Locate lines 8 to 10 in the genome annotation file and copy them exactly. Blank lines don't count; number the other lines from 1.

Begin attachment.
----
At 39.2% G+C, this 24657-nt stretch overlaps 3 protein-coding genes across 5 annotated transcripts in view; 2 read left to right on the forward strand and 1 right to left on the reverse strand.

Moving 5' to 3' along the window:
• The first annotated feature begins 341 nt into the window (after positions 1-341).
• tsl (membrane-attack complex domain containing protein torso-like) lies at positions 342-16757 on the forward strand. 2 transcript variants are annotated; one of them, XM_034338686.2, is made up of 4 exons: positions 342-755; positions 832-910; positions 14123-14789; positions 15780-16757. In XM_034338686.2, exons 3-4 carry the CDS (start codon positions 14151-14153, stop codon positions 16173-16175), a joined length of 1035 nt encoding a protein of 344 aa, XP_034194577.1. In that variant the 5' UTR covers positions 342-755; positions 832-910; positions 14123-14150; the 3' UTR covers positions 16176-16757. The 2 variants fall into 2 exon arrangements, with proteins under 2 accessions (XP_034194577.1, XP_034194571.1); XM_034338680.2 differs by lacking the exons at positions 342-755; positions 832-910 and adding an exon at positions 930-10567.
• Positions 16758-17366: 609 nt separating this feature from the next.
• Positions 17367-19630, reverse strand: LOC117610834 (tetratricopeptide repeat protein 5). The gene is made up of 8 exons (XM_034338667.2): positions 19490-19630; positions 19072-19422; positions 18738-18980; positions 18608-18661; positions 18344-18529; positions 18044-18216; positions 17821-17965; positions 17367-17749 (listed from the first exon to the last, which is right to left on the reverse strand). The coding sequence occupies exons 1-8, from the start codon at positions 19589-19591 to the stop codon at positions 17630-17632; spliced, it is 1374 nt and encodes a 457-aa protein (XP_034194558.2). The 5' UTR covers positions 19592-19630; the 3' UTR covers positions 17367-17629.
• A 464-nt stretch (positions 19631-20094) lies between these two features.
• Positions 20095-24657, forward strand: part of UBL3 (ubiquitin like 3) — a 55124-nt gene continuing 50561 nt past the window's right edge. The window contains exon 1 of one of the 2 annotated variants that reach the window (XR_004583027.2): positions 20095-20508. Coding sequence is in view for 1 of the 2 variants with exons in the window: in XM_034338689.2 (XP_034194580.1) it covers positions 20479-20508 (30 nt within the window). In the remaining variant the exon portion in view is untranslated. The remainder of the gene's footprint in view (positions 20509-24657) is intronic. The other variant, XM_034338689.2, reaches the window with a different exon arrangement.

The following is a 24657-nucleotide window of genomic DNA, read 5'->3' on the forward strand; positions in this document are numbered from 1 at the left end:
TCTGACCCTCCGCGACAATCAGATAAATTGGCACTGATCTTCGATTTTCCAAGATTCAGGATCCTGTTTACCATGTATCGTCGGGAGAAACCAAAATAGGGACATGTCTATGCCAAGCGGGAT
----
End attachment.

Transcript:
• Positions 20095-24657, forward strand: part of UBL3 (ubiquitin like 3) — a 55124-nt gene continuing 50561 nt past the window's right edge. The window contains exon 1 of one of the 2 annotated variants that reach the window (XR_004583027.2): positions 20095-20508. Coding sequence is in view for 1 of the 2 variants with exons in the window: in XM_034338689.2 (XP_034194580.1) it covers positions 20479-20508 (30 nt within the window). In the remaining variant the exon portion in view is untranslated. The remainder of the gene's footprint in view (positions 20509-24657) is intronic. The other variant, XM_034338689.2, reaches the window with a different exon arrangement.

The following is a 24657-nucleotide window of genomic DNA, read 5'->3' on the forward strand; positions in this document are numbered from 1 at the left end:
TCTGACCCTCCGCGACAATCAGATAAATTGGCACTGATCTTCGATTTTCCAAGATTCAGGATCCTGTTTACCATGTATCGTCGGGAGAAACCAAAATAGGGACATGTCTATGCCAAGCGGGAT